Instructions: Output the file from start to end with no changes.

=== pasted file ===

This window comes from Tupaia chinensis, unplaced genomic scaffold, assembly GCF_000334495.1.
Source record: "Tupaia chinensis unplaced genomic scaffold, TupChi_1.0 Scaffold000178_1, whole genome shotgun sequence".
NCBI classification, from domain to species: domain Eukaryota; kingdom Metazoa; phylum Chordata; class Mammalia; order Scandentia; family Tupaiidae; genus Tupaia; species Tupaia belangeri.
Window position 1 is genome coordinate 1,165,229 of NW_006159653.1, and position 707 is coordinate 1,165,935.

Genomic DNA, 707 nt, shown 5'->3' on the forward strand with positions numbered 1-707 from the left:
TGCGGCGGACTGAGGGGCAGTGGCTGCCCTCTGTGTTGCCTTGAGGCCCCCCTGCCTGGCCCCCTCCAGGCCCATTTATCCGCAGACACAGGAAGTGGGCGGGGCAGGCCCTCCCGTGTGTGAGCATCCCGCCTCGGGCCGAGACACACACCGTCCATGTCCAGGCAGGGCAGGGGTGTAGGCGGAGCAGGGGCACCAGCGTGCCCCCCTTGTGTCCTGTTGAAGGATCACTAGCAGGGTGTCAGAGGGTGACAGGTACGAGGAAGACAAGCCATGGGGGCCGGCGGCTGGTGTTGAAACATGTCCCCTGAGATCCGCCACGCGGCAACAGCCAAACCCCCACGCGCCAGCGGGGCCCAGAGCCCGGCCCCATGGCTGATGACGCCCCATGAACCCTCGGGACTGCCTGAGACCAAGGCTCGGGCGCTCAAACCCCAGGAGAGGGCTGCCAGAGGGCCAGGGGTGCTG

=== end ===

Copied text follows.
This window comes from Tupaia chinensis, unplaced genomic scaffold, assembly GCF_000334495.1.
Source record: "Tupaia chinensis unplaced genomic scaffold, TupChi_1.0 Scaffold000178_1, whole genome shotgun sequence".
NCBI classification, from domain to species: domain Eukaryota; kingdom Metazoa; phylum Chordata; class Mammalia; order Scandentia; family Tupaiidae; genus Tupaia; species Tupaia belangeri.
Window position 1 is genome coordinate 1,165,229 of NW_006159653.1, and position 707 is coordinate 1,165,935.

Genomic DNA, 707 nt, shown 5'->3' on the forward strand with positions numbered 1-707 from the left:
TGCGGCGGACTGAGGGGCAGTGGCTGCCCTCTGTGTTGCCTTGAGGCCCCCCTGCCTGGCCCCCTCCAGGCCCATTTATCCGCAGACACAGGAAGTGGGCGGGGCAGGCCCTCCCGTGTGTGAGCATCCCGCCTCGGGCCGAGACACACACCGTCCATGTCCAGGCAGGGCAGGGGTGTAGGCGGAGCAGGGGCACCAGCGTGCCCCCCTTGTGTCCTGTTGAAGGATCACTAGCAGGGTGTCAGAGGGTGACAGGTACGAGGAAGACAAGCCATGGGGGCCGGCGGCTGGTGTTGAAACATGTCCCCTGAGATCCGCCACGCGGCAACAGCCAAACCCCCACGCGCCAGCGGGGCCCAGAGCCCGGCCCCATGGCTGATGACGCCCCATGAACCCTCGGGACTGCCTGAGACCAAGGCTCGGGCGCTCAAACCCCAGGAGAGGGCTGCCAGAGGGCCAGGGGTGCTG